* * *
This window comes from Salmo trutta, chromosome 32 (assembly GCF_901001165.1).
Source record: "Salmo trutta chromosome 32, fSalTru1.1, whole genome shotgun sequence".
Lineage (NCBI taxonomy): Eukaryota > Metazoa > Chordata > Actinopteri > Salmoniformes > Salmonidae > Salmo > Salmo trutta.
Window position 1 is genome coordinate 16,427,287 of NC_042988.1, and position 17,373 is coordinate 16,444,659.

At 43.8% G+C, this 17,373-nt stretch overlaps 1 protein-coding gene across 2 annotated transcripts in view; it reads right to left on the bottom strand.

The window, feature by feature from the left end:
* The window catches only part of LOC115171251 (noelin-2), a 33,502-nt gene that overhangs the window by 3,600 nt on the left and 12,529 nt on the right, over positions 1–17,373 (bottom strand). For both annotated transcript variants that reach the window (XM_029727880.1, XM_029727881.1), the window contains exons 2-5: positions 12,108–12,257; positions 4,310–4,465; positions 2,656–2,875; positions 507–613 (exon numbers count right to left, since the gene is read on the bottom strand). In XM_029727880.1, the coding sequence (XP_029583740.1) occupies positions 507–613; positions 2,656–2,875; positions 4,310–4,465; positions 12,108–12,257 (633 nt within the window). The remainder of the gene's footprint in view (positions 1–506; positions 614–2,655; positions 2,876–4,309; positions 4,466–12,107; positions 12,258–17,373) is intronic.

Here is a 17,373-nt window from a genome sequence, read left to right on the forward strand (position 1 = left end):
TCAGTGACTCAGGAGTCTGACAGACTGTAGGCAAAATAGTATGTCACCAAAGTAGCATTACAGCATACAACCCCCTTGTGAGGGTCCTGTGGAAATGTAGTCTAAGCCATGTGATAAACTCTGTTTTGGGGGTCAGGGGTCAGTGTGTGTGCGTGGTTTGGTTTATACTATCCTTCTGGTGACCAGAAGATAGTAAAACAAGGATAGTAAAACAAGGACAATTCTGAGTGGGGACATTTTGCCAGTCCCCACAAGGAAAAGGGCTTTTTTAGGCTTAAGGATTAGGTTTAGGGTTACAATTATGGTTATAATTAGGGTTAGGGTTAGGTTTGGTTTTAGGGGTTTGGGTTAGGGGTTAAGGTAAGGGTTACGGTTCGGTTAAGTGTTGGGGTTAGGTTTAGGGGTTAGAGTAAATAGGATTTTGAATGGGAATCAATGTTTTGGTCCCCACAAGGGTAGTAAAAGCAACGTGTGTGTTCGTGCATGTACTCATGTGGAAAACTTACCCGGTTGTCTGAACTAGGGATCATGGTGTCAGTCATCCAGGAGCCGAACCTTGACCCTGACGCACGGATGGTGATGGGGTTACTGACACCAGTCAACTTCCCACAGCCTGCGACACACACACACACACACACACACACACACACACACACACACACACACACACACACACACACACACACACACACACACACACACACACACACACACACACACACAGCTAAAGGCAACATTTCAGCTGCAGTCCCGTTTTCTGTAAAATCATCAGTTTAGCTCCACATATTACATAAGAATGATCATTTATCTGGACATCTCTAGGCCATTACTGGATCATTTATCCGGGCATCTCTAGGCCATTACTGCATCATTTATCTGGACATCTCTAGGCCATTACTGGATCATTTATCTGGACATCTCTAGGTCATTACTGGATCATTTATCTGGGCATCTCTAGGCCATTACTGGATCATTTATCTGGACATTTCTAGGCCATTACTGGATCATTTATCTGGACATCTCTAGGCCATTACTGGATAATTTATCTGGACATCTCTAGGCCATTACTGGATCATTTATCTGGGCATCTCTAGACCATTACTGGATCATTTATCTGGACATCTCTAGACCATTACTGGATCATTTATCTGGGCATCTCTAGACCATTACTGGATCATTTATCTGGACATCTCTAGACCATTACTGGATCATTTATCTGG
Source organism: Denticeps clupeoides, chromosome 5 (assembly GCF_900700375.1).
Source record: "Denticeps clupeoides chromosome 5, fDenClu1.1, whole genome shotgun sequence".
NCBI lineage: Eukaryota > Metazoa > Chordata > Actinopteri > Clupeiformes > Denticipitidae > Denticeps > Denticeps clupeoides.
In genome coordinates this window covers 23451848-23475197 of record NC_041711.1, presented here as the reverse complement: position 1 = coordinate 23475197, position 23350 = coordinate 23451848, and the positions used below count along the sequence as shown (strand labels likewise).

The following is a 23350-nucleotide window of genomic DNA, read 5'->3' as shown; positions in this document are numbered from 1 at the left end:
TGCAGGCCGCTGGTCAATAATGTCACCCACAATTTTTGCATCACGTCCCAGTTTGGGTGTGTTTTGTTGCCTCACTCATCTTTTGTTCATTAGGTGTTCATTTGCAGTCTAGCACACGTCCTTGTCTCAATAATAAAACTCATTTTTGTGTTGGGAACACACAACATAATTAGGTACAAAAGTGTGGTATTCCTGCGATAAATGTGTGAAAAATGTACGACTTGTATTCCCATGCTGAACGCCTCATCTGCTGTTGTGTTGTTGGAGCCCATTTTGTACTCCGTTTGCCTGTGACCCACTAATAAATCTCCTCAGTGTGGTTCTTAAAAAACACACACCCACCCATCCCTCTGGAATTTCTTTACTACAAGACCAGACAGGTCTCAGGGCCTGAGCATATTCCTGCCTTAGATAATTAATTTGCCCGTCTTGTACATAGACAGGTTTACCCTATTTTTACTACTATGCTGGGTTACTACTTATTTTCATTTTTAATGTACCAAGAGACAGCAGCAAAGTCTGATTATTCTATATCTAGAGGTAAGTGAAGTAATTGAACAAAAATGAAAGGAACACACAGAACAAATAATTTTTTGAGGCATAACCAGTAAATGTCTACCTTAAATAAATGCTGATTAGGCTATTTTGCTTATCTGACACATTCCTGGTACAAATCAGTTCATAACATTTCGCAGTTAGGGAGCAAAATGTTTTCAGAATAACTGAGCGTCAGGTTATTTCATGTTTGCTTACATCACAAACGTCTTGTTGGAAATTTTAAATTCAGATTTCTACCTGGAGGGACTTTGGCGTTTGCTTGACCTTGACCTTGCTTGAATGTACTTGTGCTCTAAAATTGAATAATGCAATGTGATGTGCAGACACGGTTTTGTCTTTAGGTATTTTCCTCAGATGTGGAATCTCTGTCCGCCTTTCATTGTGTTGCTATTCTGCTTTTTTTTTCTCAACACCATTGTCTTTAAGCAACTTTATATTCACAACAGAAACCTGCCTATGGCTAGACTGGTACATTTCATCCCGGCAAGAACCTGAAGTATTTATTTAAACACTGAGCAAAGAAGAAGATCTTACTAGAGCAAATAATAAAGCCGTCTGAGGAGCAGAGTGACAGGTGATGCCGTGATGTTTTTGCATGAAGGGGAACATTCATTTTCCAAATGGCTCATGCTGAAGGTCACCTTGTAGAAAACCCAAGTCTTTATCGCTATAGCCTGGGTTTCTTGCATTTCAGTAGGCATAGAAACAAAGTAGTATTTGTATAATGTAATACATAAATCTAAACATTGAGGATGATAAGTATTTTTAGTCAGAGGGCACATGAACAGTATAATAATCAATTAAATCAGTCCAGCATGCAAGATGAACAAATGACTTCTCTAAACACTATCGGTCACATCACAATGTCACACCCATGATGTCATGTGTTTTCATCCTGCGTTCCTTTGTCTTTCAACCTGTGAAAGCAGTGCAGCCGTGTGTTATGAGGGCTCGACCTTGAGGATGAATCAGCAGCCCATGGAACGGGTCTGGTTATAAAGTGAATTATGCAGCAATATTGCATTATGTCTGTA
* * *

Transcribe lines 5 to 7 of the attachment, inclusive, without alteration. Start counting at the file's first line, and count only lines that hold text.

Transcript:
At 43.8% G+C, this 17,373-nt stretch overlaps 1 protein-coding gene across 2 annotated transcripts in view; it reads right to left on the bottom strand.

The window, feature by feature from the left end:
* The window catches only part of LOC115171251 (noelin-2), a 33,502-nt gene that overhangs the window by 3,600 nt on the left and 12,529 nt on the right, over positions 1–17,373 (bottom strand). For both annotated transcript variants that reach the window (XM_029727880.1, XM_029727881.1), the window contains exons 2-5: positions 12,108–12,257; positions 4,310–4,465; positions 2,656–2,875; positions 507–613 (exon numbers count right to left, since the gene is read on the bottom strand). In XM_029727880.1, the coding sequence (XP_029583740.1) occupies positions 507–613; positions 2,656–2,875; positions 4,310–4,465; positions 12,108–12,257 (633 nt within the window). The remainder of the gene's footprint in view (positions 1–506; positions 614–2,655; positions 2,876–4,309; positions 4,466–12,107; positions 12,258–17,373) is intronic.